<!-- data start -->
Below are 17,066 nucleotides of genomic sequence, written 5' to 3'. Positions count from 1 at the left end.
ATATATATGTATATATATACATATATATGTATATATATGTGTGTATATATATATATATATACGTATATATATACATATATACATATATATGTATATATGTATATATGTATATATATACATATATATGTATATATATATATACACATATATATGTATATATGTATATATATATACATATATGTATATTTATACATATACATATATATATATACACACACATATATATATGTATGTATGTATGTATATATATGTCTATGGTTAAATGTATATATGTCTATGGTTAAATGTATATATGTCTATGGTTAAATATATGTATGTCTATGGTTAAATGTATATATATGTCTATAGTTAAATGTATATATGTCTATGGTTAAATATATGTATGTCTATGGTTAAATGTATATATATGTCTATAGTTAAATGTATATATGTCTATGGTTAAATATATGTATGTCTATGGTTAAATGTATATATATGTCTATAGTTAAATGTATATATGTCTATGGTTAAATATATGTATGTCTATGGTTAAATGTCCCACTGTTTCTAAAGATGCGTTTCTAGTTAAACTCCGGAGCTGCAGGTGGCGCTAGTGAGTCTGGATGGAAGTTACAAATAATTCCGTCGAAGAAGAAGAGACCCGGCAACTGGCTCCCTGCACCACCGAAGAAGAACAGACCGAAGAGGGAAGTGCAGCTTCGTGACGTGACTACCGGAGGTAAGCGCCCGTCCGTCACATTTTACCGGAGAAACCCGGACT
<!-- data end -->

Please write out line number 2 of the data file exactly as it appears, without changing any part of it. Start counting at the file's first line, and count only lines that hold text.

ATATATATGTATATATATACATATATATGTATATATATGTGTGTATATATATATATATATACGTATATATATACATATATACATATATATGTATATATGTATATATGTATATATATACATATATATGTATATATATATATACACATATATATGTATATATGTATATATATATACATATATGTATATTTATACATATACATATATATATATACACACACATATATATATGTATGTATGTATGTATATATATGTCTATGGTTAAATGTATATATGTCTATGGTTAAATGTATATATGTCTATGGTTAAATATATGTATGTCTATGGTTAAATGTATATATATGTCTATAGTTAAATGTATATATGTCTATGGTTAAATATATGTATGTCTATGGTTAAATGTATATATATGTCTATAGTTAAATGTATATATGTCTATGGTTAAATATATGTATGTCTATGGTTAAATGTATATATATGTCTATAGTTAAATGTATATATGTCTATGGTTAAATATATGTATGTCTATGGTTAAATGTCCCACTGTTTCTAAAGATGCGTTTCTAGTTAAACTCCGGAGCTGCAGGTGGCGCTAGTGAGTCTGGATGGAAGTTACAAATAATTCCGTCGAAGAAGAAGAGACCCGGCAACTGGCTCCCTGCACCACCGAAGAAGAACAGACCGAAGAGGGAAGTGCAGCTTCGTGACGTGACTACCGGAGGTAAGCGCCCGTCCGTCACATTTTACCGGAGAAACCCGGACT